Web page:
Over the past week, Craig Kimbrel has received a clean CT scan on his back and a vote of confidence from manager Dave Roberts, who said he's "not even considering" making a change at closer. The fact he had to say it, though, tells you how things are going. Once considered the gold standard among closers, Kimbrel has been plagued by inconsistencies the past few years and has failed to get the job done in two of his past four appearances (though only one was technically a blown save).

It's important, then, to know who the backup plan is, and Brusdar Graterol has emerged as such following Daniel Hudson's season-ending elbow injury. The 23-year-old with the wipeout 100 mph sinker has gotten two saves already this month, including the most recent one when Kimbrel was unavailable Sunday.

Pecking order

Kenley Jansen is expected back Tuesday, so his replacement may seem like a moot point. You never know when that irregular heartbeat could come back, though, given all the times he's had to deal with it already, and of course, any number of other health issues could come up. It's worth noting, then, that A.J. Minter got the final two save chances in his absence, with Will Smith working the eighth inning in the latest one Friday. Smith, who was the Braves' closer last year, got three saves of his own while Jansen was sidelined. Even without saves, Minter offers some value as a ratios standout, so he's clearly the one to hold onto.

Pecking order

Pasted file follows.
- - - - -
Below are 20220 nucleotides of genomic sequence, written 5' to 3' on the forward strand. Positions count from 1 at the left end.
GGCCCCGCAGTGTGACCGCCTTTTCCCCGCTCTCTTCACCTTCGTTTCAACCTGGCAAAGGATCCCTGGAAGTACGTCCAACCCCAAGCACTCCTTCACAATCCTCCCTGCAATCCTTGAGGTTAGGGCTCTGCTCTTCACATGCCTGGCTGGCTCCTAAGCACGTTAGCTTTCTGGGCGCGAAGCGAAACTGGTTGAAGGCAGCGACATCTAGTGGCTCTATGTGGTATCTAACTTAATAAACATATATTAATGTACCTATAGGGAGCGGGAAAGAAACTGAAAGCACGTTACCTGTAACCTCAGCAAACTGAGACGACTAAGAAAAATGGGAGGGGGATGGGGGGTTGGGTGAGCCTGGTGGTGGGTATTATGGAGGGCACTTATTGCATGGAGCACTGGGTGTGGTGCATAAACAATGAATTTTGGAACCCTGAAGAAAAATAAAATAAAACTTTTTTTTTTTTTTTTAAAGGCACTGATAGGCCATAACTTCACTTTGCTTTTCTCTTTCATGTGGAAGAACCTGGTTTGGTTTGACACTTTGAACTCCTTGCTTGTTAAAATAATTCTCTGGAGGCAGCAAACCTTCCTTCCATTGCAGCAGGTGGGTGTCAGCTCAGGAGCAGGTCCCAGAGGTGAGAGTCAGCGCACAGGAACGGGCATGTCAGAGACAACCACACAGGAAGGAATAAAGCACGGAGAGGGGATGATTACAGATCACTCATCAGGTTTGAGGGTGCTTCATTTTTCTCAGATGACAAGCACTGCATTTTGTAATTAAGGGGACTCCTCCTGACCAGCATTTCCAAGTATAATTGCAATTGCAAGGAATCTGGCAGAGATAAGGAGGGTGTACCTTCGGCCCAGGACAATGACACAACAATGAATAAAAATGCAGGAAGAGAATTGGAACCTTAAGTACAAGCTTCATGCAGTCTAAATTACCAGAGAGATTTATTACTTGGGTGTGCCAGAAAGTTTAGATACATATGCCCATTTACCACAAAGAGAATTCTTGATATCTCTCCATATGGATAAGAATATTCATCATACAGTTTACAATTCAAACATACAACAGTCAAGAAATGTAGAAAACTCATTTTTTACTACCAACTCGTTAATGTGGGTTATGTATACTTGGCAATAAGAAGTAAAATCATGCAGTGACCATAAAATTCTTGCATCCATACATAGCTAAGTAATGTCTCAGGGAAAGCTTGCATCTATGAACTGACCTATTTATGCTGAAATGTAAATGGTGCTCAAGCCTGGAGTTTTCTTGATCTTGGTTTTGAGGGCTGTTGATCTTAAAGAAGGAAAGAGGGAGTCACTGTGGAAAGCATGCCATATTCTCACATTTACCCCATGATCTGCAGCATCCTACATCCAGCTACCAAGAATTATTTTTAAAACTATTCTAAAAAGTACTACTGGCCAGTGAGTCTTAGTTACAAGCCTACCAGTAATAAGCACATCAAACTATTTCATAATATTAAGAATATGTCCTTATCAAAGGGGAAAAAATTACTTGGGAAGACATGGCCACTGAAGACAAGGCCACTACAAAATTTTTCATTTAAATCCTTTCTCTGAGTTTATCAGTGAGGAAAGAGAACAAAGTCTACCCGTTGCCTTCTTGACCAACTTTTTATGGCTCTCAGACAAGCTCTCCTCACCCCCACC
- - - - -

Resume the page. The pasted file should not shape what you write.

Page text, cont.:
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Wil Crowe PIT RP

Just when you thought David Bednar had entrenched himself as the Pirates closer, rookie Yerry De Los Santos jumps in to record three saves in the span of two weeks, including the latest Monday at Miami. In that instance, it was clear Bednar needed a day off. He had worked three of the previous four days. The other two were less straightforward, though. De Los Santos even bailed out Bednar in a ninth inning gone awry back on June 30. Bednar was just named to the All-Star team and isn't at real risk of being overtaken, but De Los Santos has emerged as the clear next in line.

Pecking order

Since returning from a lengthy absence for Achilles tendinitis, Aroldis Chapman has made four appearances, none in what anyone would consider a high-leverage spot. The velocity has been fine, but the control has been shaky. Meanwhile, Clay Holmes has registered two more saves during that stretch, and hey now, he's an All-Star. In leagues deep enough that every save comes at a premium, it still seems premature to drop Chapman, but Holmes appears to have a stranglehold on the closer role right now. 

Pecking order

Dany Jimenez, who has been out since June 18 with a strained shoulder, is on the verge of a rehab assignment that's expected to be brief. He did a bang-up job as Athletics closer for about six weeks before unraveling toward the end of May, and it's possible health played a part in that unraveling. Would the Athletics consider going back to him, then, even though Lou Trivino has gone a perfect 5 for 5 in his absence? Trivino lost the job to Jimenez early on and still has a 6.66 ERA for the year. In leagues where saves are scarce, you at least have to consider the possibility.

Pecking order

Over the past three weeks, manager David Bell has treated Hunter Strickland as much like a conventional closer as any reliever he's had, going nearly as far as to name him to the role at one point. Of course, Alexis Diaz was sidelined by a biceps injury for most of that stretch, having only returned Friday. The brother of Mets closer Edwin Diaz has been far and away the Reds' best reliever and seemed to be emerging as a favorite for saves prior to the injury. He struck out three in a scoreless eighth inning Friday before turning the ball over to Strickland, whose ERA is still hovering around 5.00. I expect the cream to rise to the top here.